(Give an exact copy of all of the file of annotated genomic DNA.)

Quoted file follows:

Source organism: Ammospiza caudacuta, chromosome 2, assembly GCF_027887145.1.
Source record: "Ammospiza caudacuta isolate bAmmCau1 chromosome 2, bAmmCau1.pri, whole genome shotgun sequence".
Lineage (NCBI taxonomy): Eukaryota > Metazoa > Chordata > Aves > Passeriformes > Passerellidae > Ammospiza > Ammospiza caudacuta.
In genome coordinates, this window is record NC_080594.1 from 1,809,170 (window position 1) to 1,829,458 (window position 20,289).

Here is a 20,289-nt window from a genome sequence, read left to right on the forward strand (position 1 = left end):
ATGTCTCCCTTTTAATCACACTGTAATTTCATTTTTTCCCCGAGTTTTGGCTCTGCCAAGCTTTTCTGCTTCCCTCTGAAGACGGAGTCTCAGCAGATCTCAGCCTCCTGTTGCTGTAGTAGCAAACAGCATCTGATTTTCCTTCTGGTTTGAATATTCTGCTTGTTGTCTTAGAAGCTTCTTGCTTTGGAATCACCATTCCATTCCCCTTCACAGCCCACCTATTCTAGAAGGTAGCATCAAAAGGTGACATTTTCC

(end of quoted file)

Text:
Source organism: Ammospiza caudacuta, chromosome 2, assembly GCF_027887145.1.
Source record: "Ammospiza caudacuta isolate bAmmCau1 chromosome 2, bAmmCau1.pri, whole genome shotgun sequence".
Lineage (NCBI taxonomy): Eukaryota > Metazoa > Chordata > Aves > Passeriformes > Passerellidae > Ammospiza > Ammospiza caudacuta.
In genome coordinates, this window is record NC_080594.1 from 1,809,170 (window position 1) to 1,829,458 (window position 20,289).

Here is a 20,289-nt window from a genome sequence, read left to right on the forward strand (position 1 = left end):
ATGTCTCCCTTTTAATCACACTGTAATTTCATTTTTTCCCCGAGTTTTGGCTCTGCCAAGCTTTTCTGCTTCCCTCTGAAGACGGAGTCTCAGCAGATCTCAGCCTCCTGTTGCTGTAGTAGCAAACAGCATCTGATTTTCCTTCTGGTTTGAATATTCTGCTTGTTGTCTTAGAAGCTTCTTGCTTTGGAATCACCATTCCATTCCCCTTCACAGCCCACCTATTCTAGAAGGTAGCATCAAAAGGTGACATTTTCC